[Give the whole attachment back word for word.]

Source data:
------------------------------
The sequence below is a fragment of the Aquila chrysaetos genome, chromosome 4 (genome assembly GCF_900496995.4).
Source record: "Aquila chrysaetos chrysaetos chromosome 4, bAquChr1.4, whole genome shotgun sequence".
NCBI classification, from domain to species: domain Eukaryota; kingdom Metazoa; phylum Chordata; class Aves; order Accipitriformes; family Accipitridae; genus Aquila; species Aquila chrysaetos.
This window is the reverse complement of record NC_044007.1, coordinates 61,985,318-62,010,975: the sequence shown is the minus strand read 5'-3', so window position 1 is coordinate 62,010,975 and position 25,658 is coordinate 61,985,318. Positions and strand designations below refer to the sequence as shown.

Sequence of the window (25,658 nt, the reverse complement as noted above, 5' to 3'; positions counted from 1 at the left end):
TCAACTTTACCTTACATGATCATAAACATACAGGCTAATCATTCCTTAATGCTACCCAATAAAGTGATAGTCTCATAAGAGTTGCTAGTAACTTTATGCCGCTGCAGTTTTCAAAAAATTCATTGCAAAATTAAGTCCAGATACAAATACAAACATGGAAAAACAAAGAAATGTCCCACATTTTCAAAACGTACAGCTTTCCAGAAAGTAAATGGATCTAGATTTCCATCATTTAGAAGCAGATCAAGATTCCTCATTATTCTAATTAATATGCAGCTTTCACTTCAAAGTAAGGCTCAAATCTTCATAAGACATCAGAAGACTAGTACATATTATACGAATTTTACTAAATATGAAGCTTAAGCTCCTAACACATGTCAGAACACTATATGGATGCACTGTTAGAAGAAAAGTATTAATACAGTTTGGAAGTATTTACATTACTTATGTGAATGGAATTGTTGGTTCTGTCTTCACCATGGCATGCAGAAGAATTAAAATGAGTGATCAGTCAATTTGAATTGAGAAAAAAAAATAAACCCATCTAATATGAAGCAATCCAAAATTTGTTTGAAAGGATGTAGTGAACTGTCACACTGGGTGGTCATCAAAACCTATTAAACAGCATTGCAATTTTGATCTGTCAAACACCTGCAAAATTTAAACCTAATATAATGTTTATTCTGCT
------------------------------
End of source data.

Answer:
The sequence below is a fragment of the Aquila chrysaetos genome, chromosome 4 (genome assembly GCF_900496995.4).
Source record: "Aquila chrysaetos chrysaetos chromosome 4, bAquChr1.4, whole genome shotgun sequence".
NCBI classification, from domain to species: domain Eukaryota; kingdom Metazoa; phylum Chordata; class Aves; order Accipitriformes; family Accipitridae; genus Aquila; species Aquila chrysaetos.
This window is the reverse complement of record NC_044007.1, coordinates 61,985,318-62,010,975: the sequence shown is the minus strand read 5'-3', so window position 1 is coordinate 62,010,975 and position 25,658 is coordinate 61,985,318. Positions and strand designations below refer to the sequence as shown.

Sequence of the window (25,658 nt, the reverse complement as noted above, 5' to 3'; positions counted from 1 at the left end):
TCAACTTTACCTTACATGATCATAAACATACAGGCTAATCATTCCTTAATGCTACCCAATAAAGTGATAGTCTCATAAGAGTTGCTAGTAACTTTATGCCGCTGCAGTTTTCAAAAAATTCATTGCAAAATTAAGTCCAGATACAAATACAAACATGGAAAAACAAAGAAATGTCCCACATTTTCAAAACGTACAGCTTTCCAGAAAGTAAATGGATCTAGATTTCCATCATTTAGAAGCAGATCAAGATTCCTCATTATTCTAATTAATATGCAGCTTTCACTTCAAAGTAAGGCTCAAATCTTCATAAGACATCAGAAGACTAGTACATATTATACGAATTTTACTAAATATGAAGCTTAAGCTCCTAACACATGTCAGAACACTATATGGATGCACTGTTAGAAGAAAAGTATTAATACAGTTTGGAAGTATTTACATTACTTATGTGAATGGAATTGTTGGTTCTGTCTTCACCATGGCATGCAGAAGAATTAAAATGAGTGATCAGTCAATTTGAATTGAGAAAAAAAAATAAACCCATCTAATATGAAGCAATCCAAAATTTGTTTGAAAGGATGTAGTGAACTGTCACACTGGGTGGTCATCAAAACCTATTAAACAGCATTGCAATTTTGATCTGTCAAACACCTGCAAAATTTAAACCTAATATAATGTTTATTCTGCT